Outstanding invoice amount or accounts receivable balance / (annual turnover/12) * period in days.
What is a good DSO?
In general a DSO below 45 days is considered low and a DSO above 45 days is considered high, but this depends very much on the type of company and the company structure. Different industries have different average DSOs. So a low DSO in one industry can be a high DSO in another. Is the average payment term of your creditors lower than your DSO? If so, you could face cash flow problems. So it’s important to calculate and track your DSO.
What is the importance of a good DSO?
A low DSO is good for your business and a high DSO is undesirable. A high DSO means that a company is selling its products or services on credit and this can lead to cash flow problems. However, many unpaid invoices face increasing risks; the longer the waiting time for a payment, the greater the risk of non-payment. In addition, a low DSO has important advantages for your business. Companies with a low DSO have the highest cash flow and no credit risk. You are therefore more attractive to lenders, business partners and potential investors because your risk is lower.
How can you best keep track of your DSO?
As discussed earlier, calculating and maintaining your DSO is important for the continuity of your business. There are a number of ways in which you can keep track of this.
How to calculate days outstanding for overdue invoices in Excel?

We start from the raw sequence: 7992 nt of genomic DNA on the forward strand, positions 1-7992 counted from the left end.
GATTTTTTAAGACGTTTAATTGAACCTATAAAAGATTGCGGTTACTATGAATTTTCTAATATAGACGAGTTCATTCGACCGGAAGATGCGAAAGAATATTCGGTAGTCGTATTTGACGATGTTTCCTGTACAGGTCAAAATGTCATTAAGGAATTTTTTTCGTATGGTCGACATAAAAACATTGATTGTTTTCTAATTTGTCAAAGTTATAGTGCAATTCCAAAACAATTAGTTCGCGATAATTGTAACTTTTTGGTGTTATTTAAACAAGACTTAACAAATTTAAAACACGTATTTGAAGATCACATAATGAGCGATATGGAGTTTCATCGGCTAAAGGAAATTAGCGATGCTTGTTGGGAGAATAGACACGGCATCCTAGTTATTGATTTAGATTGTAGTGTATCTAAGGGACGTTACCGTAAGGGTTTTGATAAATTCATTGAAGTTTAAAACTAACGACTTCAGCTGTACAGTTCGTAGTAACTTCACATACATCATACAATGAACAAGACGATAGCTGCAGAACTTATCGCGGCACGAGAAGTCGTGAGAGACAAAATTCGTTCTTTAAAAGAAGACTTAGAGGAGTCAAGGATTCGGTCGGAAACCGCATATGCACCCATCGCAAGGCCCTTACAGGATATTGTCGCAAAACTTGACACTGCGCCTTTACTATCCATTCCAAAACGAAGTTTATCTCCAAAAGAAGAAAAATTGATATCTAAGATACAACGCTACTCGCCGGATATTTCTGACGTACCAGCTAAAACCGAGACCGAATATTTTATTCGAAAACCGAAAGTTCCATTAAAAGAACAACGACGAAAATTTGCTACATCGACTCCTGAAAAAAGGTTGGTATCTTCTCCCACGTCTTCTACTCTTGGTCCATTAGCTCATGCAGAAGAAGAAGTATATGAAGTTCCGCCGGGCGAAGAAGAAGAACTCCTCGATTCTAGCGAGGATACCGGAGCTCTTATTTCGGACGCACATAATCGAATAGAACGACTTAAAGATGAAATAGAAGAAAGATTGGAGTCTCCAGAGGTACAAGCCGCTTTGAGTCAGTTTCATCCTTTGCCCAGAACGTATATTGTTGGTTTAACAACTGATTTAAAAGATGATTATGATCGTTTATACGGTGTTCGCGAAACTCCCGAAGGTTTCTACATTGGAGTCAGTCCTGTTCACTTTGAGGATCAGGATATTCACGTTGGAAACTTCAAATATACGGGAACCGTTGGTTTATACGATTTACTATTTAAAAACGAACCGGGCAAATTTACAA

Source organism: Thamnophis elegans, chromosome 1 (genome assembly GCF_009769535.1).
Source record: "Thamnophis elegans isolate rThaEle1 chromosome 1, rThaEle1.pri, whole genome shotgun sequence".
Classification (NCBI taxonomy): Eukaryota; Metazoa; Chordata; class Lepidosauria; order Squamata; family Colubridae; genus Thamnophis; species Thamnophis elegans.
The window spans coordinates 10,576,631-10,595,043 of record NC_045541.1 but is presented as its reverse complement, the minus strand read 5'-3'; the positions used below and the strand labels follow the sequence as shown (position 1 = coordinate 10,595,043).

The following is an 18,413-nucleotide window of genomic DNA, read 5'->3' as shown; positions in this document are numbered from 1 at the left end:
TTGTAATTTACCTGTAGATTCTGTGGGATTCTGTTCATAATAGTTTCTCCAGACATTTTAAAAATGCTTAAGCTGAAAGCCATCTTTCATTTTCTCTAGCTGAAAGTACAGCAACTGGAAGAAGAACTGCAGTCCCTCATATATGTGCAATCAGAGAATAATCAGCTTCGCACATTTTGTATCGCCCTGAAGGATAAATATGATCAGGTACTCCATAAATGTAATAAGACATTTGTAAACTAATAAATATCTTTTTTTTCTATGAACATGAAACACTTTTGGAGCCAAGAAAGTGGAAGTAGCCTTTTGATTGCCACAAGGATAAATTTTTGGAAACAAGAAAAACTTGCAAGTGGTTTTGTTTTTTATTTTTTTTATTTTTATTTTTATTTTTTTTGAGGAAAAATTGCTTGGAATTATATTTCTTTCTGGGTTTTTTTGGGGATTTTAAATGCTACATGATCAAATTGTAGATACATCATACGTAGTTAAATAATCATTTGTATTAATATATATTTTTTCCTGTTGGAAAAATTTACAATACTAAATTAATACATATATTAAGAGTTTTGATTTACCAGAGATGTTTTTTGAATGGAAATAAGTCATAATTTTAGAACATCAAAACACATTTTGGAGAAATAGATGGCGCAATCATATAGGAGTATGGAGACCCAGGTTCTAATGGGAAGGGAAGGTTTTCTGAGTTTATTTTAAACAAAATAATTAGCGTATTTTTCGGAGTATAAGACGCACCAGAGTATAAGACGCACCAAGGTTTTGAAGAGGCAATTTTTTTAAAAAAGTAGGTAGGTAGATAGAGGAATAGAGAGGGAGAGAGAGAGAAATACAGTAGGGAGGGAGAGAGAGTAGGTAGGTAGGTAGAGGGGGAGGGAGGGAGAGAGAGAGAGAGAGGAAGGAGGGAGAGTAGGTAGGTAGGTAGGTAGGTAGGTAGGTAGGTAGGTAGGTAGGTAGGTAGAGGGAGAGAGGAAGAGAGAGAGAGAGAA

First of all, you can calculate the number of past due days in Excel. This can be useful when you want to know who is overdue with his or her invoices. You can then take immediate action to get your invoice paid as quickly as possible. To calculate how many days have passed between the invoice date and today’s date you can use the TODAY function in Excel. The first step is to put all the invoice dates in column A. In column B you can then use the formula: TODAY()-A1. You can then continue this formula for the other dates. These numbers give a clear picture of which debtor has exceeded the legal payment term of 30 days. So you know exactly where you need to take action. However, this is a time-consuming and inefficient activity.
Keep track of DSO in debtor management software
You can save a lot of time and energy by keeping track of and improving the DSO in your debtor management software. By automatically following up on invoices, offering different payment methods and having a consistent dialogue with your debtors you can significantly reduce your DSO with debtor management software. In the Payt platform you can see at a glance how your DSO is progressing (figure 1).
Figure 1. The reporting of payment behaviour and DSO in Payt
How can you improve your DSO?
So a low DSO is good for your business. But how do you improve your DSO? Here are some tips on how to lower your DSO:
- It is important to invoice your customers immediately after delivery of your product or service. Follow this up quickly in order to be paid sooner. The willingness to pay is greatest immediately after delivery of your product or service.